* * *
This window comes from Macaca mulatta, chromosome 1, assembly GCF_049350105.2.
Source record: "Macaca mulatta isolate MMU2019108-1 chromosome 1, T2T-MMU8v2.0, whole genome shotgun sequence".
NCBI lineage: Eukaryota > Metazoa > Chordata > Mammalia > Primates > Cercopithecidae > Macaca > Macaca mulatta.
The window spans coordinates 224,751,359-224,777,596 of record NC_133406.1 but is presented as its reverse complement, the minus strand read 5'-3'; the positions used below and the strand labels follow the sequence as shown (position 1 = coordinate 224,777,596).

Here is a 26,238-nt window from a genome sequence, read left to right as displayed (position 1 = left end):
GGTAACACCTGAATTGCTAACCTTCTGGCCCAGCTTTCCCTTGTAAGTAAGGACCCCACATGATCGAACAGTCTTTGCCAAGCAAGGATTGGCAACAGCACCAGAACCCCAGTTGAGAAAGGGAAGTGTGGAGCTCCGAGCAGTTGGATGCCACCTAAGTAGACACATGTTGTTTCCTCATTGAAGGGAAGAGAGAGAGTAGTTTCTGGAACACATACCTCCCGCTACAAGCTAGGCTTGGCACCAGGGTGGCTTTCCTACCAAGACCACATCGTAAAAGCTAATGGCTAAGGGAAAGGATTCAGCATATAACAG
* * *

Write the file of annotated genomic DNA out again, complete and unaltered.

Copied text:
This window comes from Macaca mulatta, chromosome 1, assembly GCF_049350105.2.
Source record: "Macaca mulatta isolate MMU2019108-1 chromosome 1, T2T-MMU8v2.0, whole genome shotgun sequence".
NCBI lineage: Eukaryota > Metazoa > Chordata > Mammalia > Primates > Cercopithecidae > Macaca > Macaca mulatta.
The window spans coordinates 224,751,359-224,777,596 of record NC_133406.1 but is presented as its reverse complement, the minus strand read 5'-3'; the positions used below and the strand labels follow the sequence as shown (position 1 = coordinate 224,777,596).

Here is a 26,238-nt window from a genome sequence, read left to right as displayed (position 1 = left end):
GGTAACACCTGAATTGCTAACCTTCTGGCCCAGCTTTCCCTTGTAAGTAAGGACCCCACATGATCGAACAGTCTTTGCCAAGCAAGGATTGGCAACAGCACCAGAACCCCAGTTGAGAAAGGGAAGTGTGGAGCTCCGAGCAGTTGGATGCCACCTAAGTAGACACATGTTGTTTCCTCATTGAAGGGAAGAGAGAGAGTAGTTTCTGGAACACATACCTCCCGCTACAAGCTAGGCTTGGCACCAGGGTGGCTTTCCTACCAAGACCACATCGTAAAAGCTAATGGCTAAGGGAAAGGATTCAGCATATAACAG